What stuck out to me about this introduction, is how Naked Snake (I’ll call him that from now on, Metal Gear names are incredibly confusing) comes across as an inexperienced and naieve soldier. All that I know about Big Boss at this point is that he’s the greatest soldier there ever was, hence his selection for Les Enfants Terribles. But Naked Snake isn’t that yet, and whether he reaches that point by the end of the game, we shall have to see.

His first conversation with The Boss centres MGS on the role of The Soldier once more, after Sons of Liberty widened the series’ thematic scope as far as it could go. She points out to Naked Snake how his assumption that the mission is right and his lack of self awareness about who he is as a soldier is going to be his undoing – which it may well prove to be.

Naked Snake doesn’t want to give up his compassion, he doesn’t want to give up his empathy, he doesn’t want to suppress his humanity in order to become a perfect soldier. We, the audience, know where that path leads, and it leads to Solid Snake. A man who can do nothing but fight, a perfect soldier but the least human.

Up until now, the story of Big Boss has only been important as motivation for the actions of other characters, but now we’re stepping into his head and get to watch his tragic downfall for ourselves. In Metal Gear Solid, the game spent so much of its empathy and humanisation on the villains, portraying them not as inherent monsters, but as victims of the horrors of war. And now, we get to see that journey for ourselves, or at least the start of it. Whilst it seems initially like a strange shift in tone and theme for the series, which had been expanding second to second, taking a moment to step inside the head of a future villain, and see how they’re really not that different to the character we’ve come to call a hero is fundamental to Metal Gear’s identity as a work.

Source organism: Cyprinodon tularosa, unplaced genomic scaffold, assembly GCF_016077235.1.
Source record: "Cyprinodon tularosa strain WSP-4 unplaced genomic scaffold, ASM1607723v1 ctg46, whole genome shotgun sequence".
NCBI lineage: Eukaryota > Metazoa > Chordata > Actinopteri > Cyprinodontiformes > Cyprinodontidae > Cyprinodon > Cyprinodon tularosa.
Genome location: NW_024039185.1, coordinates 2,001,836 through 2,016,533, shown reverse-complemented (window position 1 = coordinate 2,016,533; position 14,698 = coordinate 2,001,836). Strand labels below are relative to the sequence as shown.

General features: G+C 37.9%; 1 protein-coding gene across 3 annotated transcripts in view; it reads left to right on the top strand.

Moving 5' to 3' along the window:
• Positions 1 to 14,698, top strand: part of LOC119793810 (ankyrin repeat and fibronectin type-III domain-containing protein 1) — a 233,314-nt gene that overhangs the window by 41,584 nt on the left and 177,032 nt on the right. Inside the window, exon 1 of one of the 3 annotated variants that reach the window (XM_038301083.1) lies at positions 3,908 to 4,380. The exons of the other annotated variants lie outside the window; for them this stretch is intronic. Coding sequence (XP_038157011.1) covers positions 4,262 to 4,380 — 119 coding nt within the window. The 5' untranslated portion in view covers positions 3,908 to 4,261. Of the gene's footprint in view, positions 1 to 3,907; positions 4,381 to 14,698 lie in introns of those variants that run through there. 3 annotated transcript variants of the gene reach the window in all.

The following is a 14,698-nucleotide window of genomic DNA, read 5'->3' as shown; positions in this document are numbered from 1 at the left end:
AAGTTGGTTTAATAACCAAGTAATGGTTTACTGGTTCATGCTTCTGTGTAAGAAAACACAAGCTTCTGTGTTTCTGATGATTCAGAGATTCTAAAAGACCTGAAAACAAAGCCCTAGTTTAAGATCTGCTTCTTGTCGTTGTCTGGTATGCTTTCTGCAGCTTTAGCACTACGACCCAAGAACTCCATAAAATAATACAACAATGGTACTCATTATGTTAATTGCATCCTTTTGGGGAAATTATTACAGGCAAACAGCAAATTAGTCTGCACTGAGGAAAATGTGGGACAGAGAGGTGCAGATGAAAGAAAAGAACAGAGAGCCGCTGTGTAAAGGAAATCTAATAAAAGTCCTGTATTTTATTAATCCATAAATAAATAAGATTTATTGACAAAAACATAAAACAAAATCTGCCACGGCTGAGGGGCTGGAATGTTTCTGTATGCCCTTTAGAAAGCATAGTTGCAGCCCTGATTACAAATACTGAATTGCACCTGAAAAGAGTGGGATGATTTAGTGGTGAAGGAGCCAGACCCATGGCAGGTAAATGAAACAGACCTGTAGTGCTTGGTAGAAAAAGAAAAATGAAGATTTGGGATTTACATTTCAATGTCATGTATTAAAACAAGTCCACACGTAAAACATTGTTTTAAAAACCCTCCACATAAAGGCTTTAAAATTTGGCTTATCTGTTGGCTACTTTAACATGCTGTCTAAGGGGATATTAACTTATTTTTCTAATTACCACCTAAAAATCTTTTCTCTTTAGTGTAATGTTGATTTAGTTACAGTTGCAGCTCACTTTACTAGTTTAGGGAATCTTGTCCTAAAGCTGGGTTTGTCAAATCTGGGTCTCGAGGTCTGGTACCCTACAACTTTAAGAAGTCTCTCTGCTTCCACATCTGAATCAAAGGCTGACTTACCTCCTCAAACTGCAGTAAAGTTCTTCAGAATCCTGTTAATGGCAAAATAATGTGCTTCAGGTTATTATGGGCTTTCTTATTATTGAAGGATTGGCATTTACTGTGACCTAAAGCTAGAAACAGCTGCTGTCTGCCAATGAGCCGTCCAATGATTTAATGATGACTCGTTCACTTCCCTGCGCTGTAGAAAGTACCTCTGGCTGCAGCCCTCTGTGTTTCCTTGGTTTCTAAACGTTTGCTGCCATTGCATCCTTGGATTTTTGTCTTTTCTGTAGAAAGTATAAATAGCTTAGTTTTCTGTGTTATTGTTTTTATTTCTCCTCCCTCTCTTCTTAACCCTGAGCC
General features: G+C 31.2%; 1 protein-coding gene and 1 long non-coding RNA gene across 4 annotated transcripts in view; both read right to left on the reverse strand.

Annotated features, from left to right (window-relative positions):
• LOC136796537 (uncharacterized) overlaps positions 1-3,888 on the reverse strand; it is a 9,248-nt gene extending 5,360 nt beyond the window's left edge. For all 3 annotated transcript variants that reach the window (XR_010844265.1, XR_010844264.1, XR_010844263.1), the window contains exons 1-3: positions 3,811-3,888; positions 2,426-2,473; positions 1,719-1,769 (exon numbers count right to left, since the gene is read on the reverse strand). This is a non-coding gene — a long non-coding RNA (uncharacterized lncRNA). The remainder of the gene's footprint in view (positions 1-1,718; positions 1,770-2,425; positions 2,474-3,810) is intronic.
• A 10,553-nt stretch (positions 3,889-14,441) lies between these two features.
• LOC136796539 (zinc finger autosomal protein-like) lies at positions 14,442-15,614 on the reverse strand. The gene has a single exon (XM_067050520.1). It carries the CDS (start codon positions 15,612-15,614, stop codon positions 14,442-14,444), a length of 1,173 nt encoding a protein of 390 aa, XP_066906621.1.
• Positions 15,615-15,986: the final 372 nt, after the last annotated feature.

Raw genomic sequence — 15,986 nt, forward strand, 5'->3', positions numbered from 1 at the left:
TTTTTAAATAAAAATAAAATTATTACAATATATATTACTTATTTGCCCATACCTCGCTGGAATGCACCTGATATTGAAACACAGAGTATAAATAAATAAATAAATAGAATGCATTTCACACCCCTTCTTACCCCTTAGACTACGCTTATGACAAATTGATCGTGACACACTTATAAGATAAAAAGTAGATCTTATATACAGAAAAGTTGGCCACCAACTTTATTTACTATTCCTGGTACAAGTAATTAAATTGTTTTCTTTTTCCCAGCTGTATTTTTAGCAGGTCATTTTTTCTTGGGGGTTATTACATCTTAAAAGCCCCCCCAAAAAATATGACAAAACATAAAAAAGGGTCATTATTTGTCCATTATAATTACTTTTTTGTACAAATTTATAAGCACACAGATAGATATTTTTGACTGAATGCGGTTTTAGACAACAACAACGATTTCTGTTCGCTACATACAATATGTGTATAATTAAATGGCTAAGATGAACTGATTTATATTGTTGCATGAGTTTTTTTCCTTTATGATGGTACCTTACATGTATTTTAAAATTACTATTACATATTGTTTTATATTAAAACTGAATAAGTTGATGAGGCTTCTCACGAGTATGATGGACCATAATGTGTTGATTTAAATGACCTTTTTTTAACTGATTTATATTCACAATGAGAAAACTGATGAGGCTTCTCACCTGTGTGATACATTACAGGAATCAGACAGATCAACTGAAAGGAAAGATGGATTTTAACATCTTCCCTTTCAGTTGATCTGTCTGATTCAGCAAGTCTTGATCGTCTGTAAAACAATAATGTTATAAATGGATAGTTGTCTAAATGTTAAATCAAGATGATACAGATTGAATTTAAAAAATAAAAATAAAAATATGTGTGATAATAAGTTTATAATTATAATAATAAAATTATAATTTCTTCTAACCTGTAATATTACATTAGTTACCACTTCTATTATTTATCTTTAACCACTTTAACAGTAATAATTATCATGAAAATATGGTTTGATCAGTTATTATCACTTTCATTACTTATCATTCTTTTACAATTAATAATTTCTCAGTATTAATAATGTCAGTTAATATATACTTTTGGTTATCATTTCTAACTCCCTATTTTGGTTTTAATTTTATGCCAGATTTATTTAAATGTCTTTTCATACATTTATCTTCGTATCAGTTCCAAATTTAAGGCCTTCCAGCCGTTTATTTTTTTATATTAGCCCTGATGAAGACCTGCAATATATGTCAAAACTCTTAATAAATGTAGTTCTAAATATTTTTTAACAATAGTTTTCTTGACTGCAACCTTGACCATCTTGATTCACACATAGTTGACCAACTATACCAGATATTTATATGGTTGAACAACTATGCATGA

Over And Out

Wow, Snake Eater is a far more difficult game than Sons of Liberty. It’s very clear from the design of the first encounter – which comes a good hour after I’ve been sitting down at this television – that engagement is not a good idea. I died four times, and immediately quit the game.

Metal Gear’s stealth was defined in many ways by its mazes, a game you played on the minimap more than you played with the world in front of you. It was angular world, full of corners and boxes, places to duck and hide, a binary world in which seen and unseen were clear states with separate definitions.

Snake Eater changes the rules entirely, the above all else importance of Line of Sight completely thrown out the window. Now you hide in plain sight, your visibility determined as much by your choice of camouflage as it is by your positioning. You don’t navigate a maze, you test the boundaries of a system, pushing yourself closer and closer to the edge, figuring out the limits of possibility without being seen.

It involves a bunch of trial and error and incredibly patient play, turning Metal Gear into this more abstracted but more intense stealth simulation than it had ever been before, and it’s no surprised that so many people latched onto this system and love its design. I do too!

But I did just turn the game off and start over on Very Easy. Sorry game, but I can’t be engaging with a system this complicated while I’m itching for the next cutscene. I don’t have the time or energy, unfortunately, I’m just not fourteen anymore. And whilst I miss playing that way, my switch to playing most games on Easy has been a net gain for my stress and the amount of games I get through.

Maybe one day, when the story is completed and behind us, we’ll take a journey through Snake Eater’s stealth simulation, but it is alas not this day.

(this day we fight)

We’re two posts into this game and we still haven’t hit the title card. Is there just not going to be a title card? Don’t do me like this, Kojima. Don’t you dare do me like this. What more do you want from meeeeeeeeeeeeeeeeeeeeeeeeeee…

Next: we push further into the jungle, find Sokolov, and probably, eventually, say “Metal Gear?!”